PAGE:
Camille Saint-Saens--perhaps the foremost French musical figure of the late nineteenth century and a composer who wrote in nearly every musical genre, from opera and the symphony to film music--is w being rediscovered after a century of modernism overshadowed his earlier importance. In a wide-ranging and trenchant series of essays, articles, and documents, Camille Saint-Saens and His World deconstructs the multiple realities behind the man and his music. Topics range from intimate glimpses of the private and playful Saint-Saens, to the composer's interest in astromy and republican politics, his performances of Mozart and Rameau over eight decades, and his extensive travels around the world. This collection also analyzes the role he played in various musical societies and his complicated relationship with such composers as Liszt, Massenet, Wagner, and Ravel. Featuring the best contemporary scholarship on this crucial, formative period in French music, Camille Saint-Saens and His World restores the composer to his vital role as invator and curator of Western music. The contributors are Byron Adams, Leon Botstein, Jean-Christophe Branger, Michel Duchesneau, Katharine Ellis, Annegret Fauser, Yves Gerard, Dana Gooley, Carolyn Guzski, Carol Hess, D. Kern Holoman, Leo Houziaux, Florence Launay, Stephane Leteure, Martin Marks, Mitchell Morris, Jann Pasler, William Peterson, Michael Puri, Sabina Teller Ratner, Laure Schnapper, Marie-Gabrielle Soret, Michael Stegemann, and Michael Strasser.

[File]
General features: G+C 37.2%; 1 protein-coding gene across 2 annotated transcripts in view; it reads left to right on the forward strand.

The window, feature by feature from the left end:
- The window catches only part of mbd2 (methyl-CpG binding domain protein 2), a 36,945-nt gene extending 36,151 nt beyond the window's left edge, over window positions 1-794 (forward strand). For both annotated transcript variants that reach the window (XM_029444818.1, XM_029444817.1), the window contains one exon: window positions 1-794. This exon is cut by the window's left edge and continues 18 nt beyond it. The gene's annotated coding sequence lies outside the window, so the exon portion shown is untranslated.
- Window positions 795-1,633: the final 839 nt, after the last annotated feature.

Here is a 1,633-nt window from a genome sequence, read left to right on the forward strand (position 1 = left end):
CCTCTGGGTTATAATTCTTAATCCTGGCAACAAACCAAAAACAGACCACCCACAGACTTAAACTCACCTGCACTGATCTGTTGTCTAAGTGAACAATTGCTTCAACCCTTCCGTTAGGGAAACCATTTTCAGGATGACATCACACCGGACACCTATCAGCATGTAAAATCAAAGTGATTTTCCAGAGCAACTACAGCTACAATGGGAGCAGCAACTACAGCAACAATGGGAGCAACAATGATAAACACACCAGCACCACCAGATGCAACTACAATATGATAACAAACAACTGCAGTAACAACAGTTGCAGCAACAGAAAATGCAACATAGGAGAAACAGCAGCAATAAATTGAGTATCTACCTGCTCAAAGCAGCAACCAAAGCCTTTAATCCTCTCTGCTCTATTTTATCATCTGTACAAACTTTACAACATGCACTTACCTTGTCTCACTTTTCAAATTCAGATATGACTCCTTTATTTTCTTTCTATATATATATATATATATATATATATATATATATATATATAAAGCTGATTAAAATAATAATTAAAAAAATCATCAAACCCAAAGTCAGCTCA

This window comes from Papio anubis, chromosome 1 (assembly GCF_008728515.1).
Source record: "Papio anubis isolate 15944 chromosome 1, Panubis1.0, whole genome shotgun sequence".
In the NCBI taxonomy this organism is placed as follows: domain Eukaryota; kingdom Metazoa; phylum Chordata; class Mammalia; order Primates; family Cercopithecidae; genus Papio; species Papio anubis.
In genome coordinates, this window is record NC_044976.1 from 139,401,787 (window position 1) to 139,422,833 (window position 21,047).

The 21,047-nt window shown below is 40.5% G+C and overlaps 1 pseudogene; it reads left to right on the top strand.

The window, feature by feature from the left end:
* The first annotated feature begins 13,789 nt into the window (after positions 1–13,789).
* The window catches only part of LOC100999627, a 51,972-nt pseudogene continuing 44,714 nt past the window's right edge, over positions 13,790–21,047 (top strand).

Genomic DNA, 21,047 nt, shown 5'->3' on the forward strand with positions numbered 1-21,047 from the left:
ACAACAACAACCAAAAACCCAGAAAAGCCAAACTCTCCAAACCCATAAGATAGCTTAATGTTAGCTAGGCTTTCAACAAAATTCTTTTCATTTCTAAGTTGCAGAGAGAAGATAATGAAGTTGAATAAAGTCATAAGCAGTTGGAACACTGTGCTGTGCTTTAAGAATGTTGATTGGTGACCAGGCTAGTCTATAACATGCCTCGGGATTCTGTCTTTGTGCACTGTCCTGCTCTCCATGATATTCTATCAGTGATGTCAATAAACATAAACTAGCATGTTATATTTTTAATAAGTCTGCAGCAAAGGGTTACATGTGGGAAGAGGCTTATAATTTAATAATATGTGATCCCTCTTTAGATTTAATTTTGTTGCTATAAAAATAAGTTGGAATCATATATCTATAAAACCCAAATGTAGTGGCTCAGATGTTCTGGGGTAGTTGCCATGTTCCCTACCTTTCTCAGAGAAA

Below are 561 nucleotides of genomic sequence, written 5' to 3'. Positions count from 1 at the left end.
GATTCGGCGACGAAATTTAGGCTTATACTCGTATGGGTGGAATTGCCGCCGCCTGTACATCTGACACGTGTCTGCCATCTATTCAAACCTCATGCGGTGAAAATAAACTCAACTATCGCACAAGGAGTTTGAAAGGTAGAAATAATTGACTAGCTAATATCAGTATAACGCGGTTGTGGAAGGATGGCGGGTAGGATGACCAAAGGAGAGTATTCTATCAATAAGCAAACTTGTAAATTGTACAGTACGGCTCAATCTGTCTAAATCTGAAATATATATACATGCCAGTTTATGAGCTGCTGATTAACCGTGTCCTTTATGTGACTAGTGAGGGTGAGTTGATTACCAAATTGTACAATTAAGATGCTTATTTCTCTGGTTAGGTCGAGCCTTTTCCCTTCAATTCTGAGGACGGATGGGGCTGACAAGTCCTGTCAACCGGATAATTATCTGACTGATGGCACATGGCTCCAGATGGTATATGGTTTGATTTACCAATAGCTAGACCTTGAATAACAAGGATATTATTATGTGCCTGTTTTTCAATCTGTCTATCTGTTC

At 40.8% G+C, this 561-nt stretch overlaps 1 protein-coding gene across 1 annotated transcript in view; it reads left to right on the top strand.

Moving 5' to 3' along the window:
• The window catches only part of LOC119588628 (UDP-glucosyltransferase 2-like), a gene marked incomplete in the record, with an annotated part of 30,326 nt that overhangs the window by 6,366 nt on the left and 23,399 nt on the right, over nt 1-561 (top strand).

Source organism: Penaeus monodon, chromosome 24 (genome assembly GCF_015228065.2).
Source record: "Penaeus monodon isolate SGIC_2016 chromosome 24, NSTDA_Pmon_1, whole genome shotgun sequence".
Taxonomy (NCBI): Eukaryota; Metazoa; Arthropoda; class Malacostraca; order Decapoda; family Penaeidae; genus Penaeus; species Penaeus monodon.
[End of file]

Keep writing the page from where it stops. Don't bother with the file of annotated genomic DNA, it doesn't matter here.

Jann Pasler is professor of music at the University of California, San Diego. Her books include Writing through Music: Essays on Music, Culture, and Politics and Composing the Citizen: Music as Public Utility in Third Republic France.